Huge blast at military base used by Iraqi Popular Mobilization Forces, army sources say

BAGHDAD: A huge blast rocked a military base used by Iraq’s Popular Mobilization Forces (PMF) to the south of Baghdad late on Friday, army sources told Reuters.

 


Leaders of Jordan and Pakistan call UAE president to express concern about effects of severe storm

Leaders of Jordan and Pakistan call UAE president to express concern about effects of severe storm
Updated 19 April 2024
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Leaders of Jordan and Pakistan call UAE president to express concern about effects of severe storm

Leaders of Jordan and Pakistan call UAE president to express concern about effects of severe storm
  • Leaders passed on their best wishes to the country as it recovers from the storms

DUBAI: The president of the UAE, Sheikh Mohammed bin Zayed Al-Nahyan, received telephone calls from King Abdullah of Jordan and Pakistan’s Prime Minister Shehbaz Sharif on Friday, during which they expressed concern about the effects of the severe weather, including unusually heavy rainfall, that battered parts of the country this week.

They also passed on their best wishes to the country as it recovers from the storms and “conveyed their heartfelt hopes for the safety and prosperity of the UAE and its people, praying for their protection from any harm,” the Emirates News Agency reported.

Sheikh Mohammed thanked both leaders for their warm sentiments, and emphasized the strong bonds between the UAE and their nations.

The UAE and neighboring Oman were hit by unprecedented rainfall and flooding on Tuesday, with more than 250 millimeters of rain falling in parts of the Emirates, considerably more than is normally seen in a year. Dubai International Airport was forced to close temporarily when runways were flooded.
 


Peshmerga fighter dies in Turkish strike in north Iraq

Peshmerga fighter dies in Turkish strike in north Iraq
Updated 19 April 2024
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Peshmerga fighter dies in Turkish strike in north Iraq

Peshmerga fighter dies in Turkish strike in north Iraq

JEDDAH: A member of the Kurdish Peshmerga security forces was killed on Friday in a Turkish drone strike in the autonomous Kurdistan region of northern Iraq.

Ankara regularly carries out ground and air operations in the region against positions of the outlawed PKK, the Kurdish separatist group that has waged a decades-long insurgency against the Turkish state.
The victim of Friday’s attack died in a drone strike on his vehicle, said Ihsan Chalabi, mayor of the mountainous Sidakan district near Iraq’s borders with Turkiye and Iran.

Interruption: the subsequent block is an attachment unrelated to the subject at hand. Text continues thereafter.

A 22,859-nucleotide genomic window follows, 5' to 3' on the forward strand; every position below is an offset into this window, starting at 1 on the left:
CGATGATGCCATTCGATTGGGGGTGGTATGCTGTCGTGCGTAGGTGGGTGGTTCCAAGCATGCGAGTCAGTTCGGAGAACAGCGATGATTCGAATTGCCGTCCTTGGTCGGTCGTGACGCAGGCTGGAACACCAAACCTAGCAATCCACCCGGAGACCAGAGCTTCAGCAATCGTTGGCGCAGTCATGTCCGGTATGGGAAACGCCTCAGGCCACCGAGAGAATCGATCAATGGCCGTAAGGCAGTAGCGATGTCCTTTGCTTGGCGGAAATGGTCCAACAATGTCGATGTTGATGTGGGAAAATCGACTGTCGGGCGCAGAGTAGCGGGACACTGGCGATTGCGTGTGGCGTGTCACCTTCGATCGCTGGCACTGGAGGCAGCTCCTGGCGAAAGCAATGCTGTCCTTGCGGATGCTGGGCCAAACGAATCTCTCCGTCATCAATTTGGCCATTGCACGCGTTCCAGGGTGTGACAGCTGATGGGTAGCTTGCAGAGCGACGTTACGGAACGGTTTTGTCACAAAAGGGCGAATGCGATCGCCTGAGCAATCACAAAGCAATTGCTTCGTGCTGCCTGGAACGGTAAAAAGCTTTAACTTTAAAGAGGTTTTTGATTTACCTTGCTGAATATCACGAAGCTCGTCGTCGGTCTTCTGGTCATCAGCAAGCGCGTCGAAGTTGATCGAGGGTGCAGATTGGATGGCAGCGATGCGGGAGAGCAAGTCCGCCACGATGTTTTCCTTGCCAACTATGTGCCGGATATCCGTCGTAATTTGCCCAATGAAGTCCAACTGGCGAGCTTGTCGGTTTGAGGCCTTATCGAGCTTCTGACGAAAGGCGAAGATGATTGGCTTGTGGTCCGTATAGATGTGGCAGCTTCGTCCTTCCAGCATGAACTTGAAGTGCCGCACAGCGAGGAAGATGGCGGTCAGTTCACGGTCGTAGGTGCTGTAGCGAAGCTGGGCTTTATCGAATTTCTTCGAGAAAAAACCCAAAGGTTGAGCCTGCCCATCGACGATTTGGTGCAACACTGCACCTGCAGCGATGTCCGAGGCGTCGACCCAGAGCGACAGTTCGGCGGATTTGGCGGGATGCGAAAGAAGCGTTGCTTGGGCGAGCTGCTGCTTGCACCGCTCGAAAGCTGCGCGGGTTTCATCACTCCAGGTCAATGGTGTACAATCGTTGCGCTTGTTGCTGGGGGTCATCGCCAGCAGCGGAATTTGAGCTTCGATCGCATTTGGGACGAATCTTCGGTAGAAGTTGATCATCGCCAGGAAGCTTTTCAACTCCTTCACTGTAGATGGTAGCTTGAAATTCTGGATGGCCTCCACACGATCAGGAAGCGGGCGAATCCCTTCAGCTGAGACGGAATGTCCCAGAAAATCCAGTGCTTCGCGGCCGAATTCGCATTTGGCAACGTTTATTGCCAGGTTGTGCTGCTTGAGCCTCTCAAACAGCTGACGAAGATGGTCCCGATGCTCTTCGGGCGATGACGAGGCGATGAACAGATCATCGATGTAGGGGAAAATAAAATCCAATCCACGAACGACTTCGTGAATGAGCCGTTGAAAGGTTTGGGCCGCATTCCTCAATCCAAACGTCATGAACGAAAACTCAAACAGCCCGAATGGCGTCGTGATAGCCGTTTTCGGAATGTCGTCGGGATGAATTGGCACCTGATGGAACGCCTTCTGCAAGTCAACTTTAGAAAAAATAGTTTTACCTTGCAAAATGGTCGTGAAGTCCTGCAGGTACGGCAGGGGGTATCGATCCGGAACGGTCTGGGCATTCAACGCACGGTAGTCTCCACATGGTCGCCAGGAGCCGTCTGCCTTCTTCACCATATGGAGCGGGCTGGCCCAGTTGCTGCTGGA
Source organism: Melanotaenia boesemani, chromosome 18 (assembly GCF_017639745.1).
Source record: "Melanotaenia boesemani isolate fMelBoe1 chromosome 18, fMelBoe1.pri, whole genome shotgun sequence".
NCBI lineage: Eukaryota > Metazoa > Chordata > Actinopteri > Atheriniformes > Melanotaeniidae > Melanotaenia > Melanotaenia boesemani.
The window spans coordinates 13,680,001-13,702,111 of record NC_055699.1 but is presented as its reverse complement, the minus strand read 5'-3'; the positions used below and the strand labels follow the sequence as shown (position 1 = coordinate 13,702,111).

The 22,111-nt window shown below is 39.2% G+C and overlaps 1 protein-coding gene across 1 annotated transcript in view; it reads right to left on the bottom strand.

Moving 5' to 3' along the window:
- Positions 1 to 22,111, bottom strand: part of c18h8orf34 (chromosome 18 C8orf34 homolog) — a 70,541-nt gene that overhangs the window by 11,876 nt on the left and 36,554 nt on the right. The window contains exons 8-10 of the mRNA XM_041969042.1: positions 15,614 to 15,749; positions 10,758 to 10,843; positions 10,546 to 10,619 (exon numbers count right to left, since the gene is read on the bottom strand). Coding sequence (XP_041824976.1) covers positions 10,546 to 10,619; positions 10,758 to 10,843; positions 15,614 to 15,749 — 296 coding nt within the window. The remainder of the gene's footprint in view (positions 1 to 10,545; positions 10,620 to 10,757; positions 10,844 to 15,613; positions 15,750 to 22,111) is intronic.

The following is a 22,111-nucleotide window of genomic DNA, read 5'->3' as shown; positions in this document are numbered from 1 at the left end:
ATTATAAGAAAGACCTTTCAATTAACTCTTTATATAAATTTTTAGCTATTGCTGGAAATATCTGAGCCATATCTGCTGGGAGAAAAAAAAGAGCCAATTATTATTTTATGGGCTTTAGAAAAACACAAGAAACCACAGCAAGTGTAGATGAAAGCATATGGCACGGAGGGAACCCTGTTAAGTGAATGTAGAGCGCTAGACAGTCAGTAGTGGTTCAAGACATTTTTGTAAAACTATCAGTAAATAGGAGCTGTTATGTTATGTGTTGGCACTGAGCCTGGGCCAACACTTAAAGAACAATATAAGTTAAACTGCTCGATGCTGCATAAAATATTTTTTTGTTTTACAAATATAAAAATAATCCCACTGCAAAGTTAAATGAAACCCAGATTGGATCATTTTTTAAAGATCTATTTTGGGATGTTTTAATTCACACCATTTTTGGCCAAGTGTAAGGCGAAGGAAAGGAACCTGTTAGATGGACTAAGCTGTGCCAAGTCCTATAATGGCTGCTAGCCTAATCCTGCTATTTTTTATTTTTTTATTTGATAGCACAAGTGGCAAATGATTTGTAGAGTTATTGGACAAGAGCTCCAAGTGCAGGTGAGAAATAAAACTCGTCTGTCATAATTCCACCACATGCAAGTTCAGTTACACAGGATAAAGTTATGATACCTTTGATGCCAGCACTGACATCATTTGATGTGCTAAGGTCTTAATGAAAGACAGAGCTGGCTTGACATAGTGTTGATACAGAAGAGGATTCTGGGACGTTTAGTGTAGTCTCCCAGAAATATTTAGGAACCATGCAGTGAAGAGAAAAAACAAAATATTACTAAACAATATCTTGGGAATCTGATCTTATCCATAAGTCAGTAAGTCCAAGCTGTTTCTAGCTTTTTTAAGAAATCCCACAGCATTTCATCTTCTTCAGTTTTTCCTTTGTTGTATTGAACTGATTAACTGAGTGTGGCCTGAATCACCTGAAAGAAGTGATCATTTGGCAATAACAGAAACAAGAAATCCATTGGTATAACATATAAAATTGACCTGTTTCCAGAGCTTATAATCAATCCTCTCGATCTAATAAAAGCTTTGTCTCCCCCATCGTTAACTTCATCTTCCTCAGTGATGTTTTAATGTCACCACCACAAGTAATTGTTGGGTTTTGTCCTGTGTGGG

For decades, Turkiye has operated several dozen military bases in northern Iraq in its war against the PKK, which Ankara and its Western allies consider a terrorist group.
Both Baghdad and the Kurdish regional government have been accused of tolerating Turkiye’s military activities to preserve their close economic ties.
At the beginning of April, a man described as “high-ranking military official” from the PKK was killed in a Turkish drone strike on a car in the mountainous Sinjar region, according to the Kurdistan counterterrorism services.
Turkish President Recep Tayyip Erdogan is expected to visit Baghdad on Monday on his first official visit to Iraq since 2011.
Iraq’s Defense Minister Thabet Al-Abassi in March ruled out joint military operations against the PKK, but said that Turkiye and Iraq would “work to set up a joint intelligence coordination center.”


Middle East in ‘shadow of uncertainty due to regional conflicts’

Middle East in ‘shadow of uncertainty due to regional conflicts’
Updated 19 April 2024
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Middle East in ‘shadow of uncertainty due to regional conflicts’

Middle East in ‘shadow of uncertainty due to regional conflicts’

WASHINGTON: Economies in the Middle East and North Africa face a “shadow of uncertainty” from ongoing tensions in the region, a senior IMF official said.
“We are in a context where the overall outlook is cast into shadows,” Jihad Azour, the International Monetary Fund’s director for the Middle East and Central Asia department, said in an interview in Washington.
“The shadow of uncertainty on the geopolitical side is an important one,” added Azour, a recent candidate for the next Lebanese president.
In the face of the ongoing conflicts in Gaza and Sudan and a recent cut to oil supplies by Gulf countries, the IMF has pared back its growth outlook for the Middle East and North Africa region once again.

FASTFACT

Economic activity in Gaza has ‘come to a standstill’ and the IMF estimates that economic output in the West Bank and Gaza contracted by six percent last year.

The IMF expects growth in MENA of 2.7 percent this year — 0.2 percentage points below its January forecast — before picking up again next year, the IMF said in its regional economic outlook report.